Before there was Gallery Glass, what was a person to do with a wide open door and sidelights like this? You may be thinking--who would pick such an arrangement? Let me assure you that there are many such homes in my neighborhood with the same half doorlight--or worse--a full view doorlight. I have often thought that it is the result of a builder's sense of humor--the same builder who puts the biggest window in the house--right over the tub--where you would want the MOST privacy! Or maybe a builder who has a brother-in-law, who sells window treatments. Because the first thing you have to do is cover those lovely windows with some kind of covering. Otherwise your neighbors can write out of log of what the family wears to bed and watches on TV. My point is--what are you going to do--if NOT Gallery Glass? The alternatives are not pretty--mini binds, fluted curtains or some fancy paper shades. A more expensive alternative is probably plantation shutters, but then you could have added a finished basement or bought a new car with the money.
So let's talk about how you go about this project. First, this scenario is probably going to require the vertical application technique. The door and sidelights can't be painted horizontally because they are already in place. However, they have wood molding around the glass, so inserts would be possible. But, as much vibration as doors and sidelights get from the constant slamming of the door by the kids--I wouldn't use them. I would recommend doing the design directly on the window--for stability and wearability. So the first thing you need to do is coordinate the patterns of the door and windows. Notice that the design in the corners of the sidelights visually "frames" the design in the door. And the S curve is actually adapted from an element in the lower section of the doorlight. Otherwise the sidelights are really simple--so as not to compete with the simple and elegant door design. Once the pattern is complete, you need to cut off all borders and tape it to the outside of the window before you start the Redi-Lead process. After spot soldering the conntecting points of the leading with Liquid leading, you are ready to paint. Few people realize that you can apply the paint on a vertical surface. You start at the top of each section and work down. It doesn't run unless you apply too much. Notice how well the texture of the Crystal Clear obscures the image of the furniture and even the dark doorway that is visible in the top picture. The color scheme is very sinple--only Etching Medium and Crystal Clear. If you wanted to add another texture, you might consider the Clear Shimmer. I love the way it looks from the outside when the light hits it.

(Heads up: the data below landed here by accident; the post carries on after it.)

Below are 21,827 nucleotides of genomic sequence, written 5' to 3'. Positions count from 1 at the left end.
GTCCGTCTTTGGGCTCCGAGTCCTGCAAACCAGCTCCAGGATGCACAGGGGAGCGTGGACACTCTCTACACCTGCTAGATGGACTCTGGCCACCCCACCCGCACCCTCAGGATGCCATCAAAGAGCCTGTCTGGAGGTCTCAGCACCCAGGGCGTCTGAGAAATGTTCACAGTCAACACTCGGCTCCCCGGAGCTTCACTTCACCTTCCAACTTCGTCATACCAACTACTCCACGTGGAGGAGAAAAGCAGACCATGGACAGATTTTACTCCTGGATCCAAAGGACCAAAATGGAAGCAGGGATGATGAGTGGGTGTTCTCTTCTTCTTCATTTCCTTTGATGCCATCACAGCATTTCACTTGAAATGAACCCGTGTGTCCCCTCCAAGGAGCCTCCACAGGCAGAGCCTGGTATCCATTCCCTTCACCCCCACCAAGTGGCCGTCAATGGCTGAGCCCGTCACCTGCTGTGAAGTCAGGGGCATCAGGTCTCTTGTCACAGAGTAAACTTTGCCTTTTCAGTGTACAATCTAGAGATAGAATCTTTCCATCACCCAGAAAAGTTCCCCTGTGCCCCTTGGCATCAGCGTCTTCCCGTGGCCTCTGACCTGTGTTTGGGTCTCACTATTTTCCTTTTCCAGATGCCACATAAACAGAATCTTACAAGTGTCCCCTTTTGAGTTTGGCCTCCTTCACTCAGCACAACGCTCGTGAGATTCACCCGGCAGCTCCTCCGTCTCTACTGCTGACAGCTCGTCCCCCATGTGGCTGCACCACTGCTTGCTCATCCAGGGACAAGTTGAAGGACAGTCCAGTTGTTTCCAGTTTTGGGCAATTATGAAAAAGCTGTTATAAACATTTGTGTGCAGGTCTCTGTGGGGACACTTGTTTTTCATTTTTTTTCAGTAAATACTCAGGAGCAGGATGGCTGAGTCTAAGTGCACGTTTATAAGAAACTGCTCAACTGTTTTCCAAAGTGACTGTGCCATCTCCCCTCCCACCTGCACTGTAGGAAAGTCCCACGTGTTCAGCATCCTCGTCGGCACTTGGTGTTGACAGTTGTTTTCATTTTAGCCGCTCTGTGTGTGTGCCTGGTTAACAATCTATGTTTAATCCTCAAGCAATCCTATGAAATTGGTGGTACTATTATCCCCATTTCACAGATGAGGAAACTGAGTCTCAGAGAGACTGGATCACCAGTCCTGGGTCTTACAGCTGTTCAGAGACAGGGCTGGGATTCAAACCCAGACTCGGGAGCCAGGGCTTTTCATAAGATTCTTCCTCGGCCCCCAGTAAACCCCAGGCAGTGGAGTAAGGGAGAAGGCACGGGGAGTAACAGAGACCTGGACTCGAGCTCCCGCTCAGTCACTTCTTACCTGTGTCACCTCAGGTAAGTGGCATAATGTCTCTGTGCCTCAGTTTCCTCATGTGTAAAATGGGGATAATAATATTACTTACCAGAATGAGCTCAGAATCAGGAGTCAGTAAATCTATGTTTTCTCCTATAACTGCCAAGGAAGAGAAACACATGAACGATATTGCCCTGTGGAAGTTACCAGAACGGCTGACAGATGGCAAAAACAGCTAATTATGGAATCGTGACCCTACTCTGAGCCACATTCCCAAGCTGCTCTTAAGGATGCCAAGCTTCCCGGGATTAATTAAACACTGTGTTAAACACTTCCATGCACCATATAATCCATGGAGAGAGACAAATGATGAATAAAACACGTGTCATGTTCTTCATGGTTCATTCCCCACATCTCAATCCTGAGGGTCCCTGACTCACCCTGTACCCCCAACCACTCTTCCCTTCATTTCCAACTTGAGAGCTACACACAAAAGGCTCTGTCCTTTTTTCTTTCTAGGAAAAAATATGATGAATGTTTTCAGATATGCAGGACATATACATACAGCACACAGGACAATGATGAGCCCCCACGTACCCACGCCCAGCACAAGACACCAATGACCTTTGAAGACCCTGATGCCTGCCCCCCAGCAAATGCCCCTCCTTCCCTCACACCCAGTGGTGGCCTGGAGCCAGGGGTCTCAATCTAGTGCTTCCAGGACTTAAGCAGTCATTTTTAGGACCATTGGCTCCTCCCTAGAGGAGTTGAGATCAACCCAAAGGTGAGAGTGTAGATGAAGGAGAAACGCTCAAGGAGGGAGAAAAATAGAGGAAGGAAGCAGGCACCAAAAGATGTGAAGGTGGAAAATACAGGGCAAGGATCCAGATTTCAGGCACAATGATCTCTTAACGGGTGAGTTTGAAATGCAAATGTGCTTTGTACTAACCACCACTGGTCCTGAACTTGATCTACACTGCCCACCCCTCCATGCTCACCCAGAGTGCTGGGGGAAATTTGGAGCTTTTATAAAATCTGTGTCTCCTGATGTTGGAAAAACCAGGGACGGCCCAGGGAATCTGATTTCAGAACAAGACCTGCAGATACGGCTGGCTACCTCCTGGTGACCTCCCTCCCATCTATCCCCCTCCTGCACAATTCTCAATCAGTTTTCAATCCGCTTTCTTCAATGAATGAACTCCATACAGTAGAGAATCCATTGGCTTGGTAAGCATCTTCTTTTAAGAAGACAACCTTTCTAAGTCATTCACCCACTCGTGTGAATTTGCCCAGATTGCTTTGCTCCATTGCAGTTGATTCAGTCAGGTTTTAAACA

Of course, once you have an elegant door, you'll realize that it's time to refurbish the entry hall. First we painted the walls a wonderful Sunflower color. Then the column shapes were masked-off and painted white and the column tops and the grooves were stenciled in Gold Leaf. Floral Iris prints were decoupaged on door panels. The accessories were crafted to match the decor. The rug was created with quilter's tape and coordinating paint on the back side of a linoleum scrap, cut to the desired size. The re-purposed umbrella stand was painted and antiqued and the same flower elements that were used on the door--were decoupaged on the front. It's a sensational finish to a door and entry hall makeover. And the cost was minimal because the Gallery Glass only costs about $3/foot. People will think you spent a whole lot more.
Gallery Glass Supplies: 16081 Crystal Clear, 16044 Etching Medium, Redi-Lead or Liquid Leading.